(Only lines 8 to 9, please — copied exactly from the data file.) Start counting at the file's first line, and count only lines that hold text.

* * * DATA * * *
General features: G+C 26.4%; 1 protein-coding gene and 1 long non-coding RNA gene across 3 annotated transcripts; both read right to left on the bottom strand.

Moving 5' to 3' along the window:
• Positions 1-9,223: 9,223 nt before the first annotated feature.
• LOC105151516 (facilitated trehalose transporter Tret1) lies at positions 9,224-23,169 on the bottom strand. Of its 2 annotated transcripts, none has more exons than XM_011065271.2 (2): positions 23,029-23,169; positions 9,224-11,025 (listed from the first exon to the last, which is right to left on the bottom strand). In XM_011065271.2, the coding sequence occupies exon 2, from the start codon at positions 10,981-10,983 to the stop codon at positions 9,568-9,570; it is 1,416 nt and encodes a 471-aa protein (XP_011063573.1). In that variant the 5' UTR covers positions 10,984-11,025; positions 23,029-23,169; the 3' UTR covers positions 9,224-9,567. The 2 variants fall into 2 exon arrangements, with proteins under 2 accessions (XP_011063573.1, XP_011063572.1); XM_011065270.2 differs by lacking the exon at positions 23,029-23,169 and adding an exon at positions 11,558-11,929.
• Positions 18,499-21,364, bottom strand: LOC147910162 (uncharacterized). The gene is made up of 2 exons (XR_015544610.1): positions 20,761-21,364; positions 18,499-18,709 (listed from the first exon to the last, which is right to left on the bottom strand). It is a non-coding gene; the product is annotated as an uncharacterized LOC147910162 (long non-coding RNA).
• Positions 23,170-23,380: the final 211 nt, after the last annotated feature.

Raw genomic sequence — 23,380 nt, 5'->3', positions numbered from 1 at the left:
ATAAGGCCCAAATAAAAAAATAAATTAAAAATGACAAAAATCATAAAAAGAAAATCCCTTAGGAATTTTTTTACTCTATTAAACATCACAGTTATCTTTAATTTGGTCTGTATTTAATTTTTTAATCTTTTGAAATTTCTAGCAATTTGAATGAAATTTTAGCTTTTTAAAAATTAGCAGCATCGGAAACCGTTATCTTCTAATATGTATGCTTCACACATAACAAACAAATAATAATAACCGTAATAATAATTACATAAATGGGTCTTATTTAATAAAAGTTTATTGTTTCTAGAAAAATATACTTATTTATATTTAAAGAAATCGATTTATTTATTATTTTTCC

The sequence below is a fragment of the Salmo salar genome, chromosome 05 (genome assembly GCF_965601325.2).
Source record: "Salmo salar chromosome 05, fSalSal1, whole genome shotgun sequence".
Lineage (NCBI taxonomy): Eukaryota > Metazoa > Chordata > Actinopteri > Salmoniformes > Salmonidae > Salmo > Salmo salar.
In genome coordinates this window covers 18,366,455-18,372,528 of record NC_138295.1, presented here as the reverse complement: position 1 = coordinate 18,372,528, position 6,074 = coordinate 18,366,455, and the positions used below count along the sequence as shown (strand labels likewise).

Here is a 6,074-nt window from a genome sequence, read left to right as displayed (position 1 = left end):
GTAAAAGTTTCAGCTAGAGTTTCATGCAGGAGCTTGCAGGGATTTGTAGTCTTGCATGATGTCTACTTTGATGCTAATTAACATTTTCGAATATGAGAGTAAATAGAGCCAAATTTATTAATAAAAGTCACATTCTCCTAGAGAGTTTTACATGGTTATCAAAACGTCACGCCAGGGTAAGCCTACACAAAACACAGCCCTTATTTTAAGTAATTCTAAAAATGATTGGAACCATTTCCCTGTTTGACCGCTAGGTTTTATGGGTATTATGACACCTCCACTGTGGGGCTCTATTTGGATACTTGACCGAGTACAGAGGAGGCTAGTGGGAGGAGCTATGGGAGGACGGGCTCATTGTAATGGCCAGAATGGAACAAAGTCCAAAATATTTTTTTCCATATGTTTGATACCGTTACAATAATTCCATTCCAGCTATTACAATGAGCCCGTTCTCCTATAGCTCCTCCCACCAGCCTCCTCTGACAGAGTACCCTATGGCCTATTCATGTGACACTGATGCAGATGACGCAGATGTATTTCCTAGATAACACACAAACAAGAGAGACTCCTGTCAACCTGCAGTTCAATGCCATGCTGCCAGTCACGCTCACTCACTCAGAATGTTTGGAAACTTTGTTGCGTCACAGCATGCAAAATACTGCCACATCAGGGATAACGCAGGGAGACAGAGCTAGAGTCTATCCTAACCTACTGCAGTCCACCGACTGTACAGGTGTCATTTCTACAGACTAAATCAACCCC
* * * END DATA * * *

ATAAGGCCCAAATAAAAAAATAAATTAAAAATGACAAAAATCATAAAAAGAAAATCCCTTAGGAATTTTTTTACTCTATTAAACATCACAGTTATCTTTAATTTGGTCTGTATTTAATTTTTTAATCTTTTGAAATTTCTAGCAATTTGAATGAAATTTTAGCTTTTTAAAAATTAGCAGCATCGGAAACCGTTATCTTCTAATATGTATGCTTCACACATAACAAACAAATAATAATAACCGTAATAATAATTACATAAATGGGTCTTATTTAATAAAAGTTTATTGTTTCTAGAAAAATATACTTATTTATATTTAAAGAAATCGATTTATTTATTATTTTTCC

The sequence below is a fragment of the Salmo salar genome, chromosome 05 (genome assembly GCF_965601325.2).